Phantoms, by Madison Cawein
This was her home; one mossy gable thrust
Above the cedars and the locust trees:
This was her home, whose beauty now is dust,
A lonely memory for melodies
The wild birds sing, the wild birds and the bees.
Here every evening is a prayer: no boast
Or ruin of sunset makes the wan world wroth;
Here, through the twilight, like a pale flower's ghost,
A drowsy flutter, flies the tiger-moth;
And dusk spreads darkness like a dewy cloth.
In vagabond velvet, on the placid day,
A stain of crimson, lolls the butterfly;
The south wind sows with ripple and with ray
The pleasant waters; and the gentle sky
Looks on the homestead like a quiet eye.
Their melancholy quaver, lone and low,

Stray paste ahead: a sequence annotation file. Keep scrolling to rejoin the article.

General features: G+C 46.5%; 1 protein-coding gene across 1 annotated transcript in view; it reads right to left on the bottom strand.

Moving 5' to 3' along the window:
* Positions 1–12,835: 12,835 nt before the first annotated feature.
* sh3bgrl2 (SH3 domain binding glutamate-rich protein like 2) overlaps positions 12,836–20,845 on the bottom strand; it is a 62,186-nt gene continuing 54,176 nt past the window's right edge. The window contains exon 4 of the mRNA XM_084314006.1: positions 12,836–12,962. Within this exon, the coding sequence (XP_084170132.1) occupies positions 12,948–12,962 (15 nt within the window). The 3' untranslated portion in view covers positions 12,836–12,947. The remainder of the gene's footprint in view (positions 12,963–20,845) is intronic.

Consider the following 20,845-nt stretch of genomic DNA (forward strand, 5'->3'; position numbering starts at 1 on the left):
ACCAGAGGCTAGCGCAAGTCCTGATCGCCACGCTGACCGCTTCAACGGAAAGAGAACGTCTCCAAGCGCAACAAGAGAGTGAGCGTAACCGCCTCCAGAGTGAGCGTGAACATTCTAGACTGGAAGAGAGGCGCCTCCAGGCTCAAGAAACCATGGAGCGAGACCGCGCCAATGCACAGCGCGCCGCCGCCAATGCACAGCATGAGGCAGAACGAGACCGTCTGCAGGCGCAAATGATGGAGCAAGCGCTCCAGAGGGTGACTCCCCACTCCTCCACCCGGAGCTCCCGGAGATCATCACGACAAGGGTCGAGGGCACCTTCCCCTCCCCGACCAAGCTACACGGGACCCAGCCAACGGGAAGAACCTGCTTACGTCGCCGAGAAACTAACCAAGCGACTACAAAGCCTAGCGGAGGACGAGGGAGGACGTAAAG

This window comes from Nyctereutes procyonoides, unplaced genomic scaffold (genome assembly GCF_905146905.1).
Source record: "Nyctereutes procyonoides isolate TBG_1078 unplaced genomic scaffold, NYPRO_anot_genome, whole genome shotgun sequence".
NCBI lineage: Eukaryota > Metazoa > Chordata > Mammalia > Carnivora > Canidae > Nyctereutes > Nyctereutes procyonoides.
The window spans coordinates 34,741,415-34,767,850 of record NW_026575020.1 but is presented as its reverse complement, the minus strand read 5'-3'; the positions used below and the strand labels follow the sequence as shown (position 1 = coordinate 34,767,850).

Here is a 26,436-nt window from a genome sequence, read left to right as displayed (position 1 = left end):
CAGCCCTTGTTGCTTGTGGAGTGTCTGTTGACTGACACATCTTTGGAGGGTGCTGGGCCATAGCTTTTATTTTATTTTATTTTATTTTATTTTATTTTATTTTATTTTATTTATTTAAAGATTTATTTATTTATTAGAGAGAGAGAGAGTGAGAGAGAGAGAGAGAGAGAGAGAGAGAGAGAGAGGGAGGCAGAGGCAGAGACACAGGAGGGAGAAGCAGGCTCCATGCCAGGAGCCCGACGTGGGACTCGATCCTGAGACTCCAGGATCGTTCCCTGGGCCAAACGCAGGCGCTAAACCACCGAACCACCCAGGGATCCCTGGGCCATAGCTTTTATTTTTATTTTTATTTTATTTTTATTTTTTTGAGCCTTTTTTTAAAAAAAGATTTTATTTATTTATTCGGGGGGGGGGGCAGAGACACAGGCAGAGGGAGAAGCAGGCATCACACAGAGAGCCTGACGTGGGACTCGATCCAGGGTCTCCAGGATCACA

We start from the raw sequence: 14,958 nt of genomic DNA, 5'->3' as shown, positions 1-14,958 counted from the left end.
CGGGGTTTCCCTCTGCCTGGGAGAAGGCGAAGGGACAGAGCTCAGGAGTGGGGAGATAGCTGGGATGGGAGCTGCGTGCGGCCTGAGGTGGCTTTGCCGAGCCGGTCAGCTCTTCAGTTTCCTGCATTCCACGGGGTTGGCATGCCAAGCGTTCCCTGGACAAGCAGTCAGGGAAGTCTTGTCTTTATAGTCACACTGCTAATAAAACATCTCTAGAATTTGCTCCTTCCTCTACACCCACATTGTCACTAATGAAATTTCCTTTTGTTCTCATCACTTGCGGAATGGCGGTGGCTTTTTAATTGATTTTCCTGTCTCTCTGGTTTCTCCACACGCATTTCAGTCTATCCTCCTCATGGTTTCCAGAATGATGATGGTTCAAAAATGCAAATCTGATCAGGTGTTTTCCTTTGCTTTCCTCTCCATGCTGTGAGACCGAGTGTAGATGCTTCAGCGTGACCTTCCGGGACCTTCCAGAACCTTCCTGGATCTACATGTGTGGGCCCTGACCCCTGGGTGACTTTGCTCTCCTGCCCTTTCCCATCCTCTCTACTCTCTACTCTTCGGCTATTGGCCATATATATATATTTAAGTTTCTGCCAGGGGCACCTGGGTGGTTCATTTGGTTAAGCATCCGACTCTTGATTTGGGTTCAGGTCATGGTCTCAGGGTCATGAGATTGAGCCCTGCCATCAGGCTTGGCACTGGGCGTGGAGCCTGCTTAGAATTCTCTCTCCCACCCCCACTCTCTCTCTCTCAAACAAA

When day is done, the gray tree-toads repeat:
The whippoorwills, far in the afterglow,
Complain to silence: and the lightnings beat,
In one still cloud, glimmers of golden heat.
He comes not yet: not till the dusk is dead,
And all the western glow is far withdrawn;
Not till,—a sleepy mouth love's kiss makes red,—
The baby bud opes in a rosy yawn,
Breathing sweet guesses at the dreamed-of dawn.
When in the shadows, like a rain of gold,
The fireflies stream steadily; and bright
Along the moss the glowworm, as of old,
A crawling sparkle—like a crooked light
In smoldering vellum—scrawls a square of night,—
Then will he come; and she will lean to him,—
She,—the sweet phantom,—memory of that place,—
Between the starlight and his eyes; so dim
With suave control and soul-compelling grace,
He cannot help but speak her, face to face.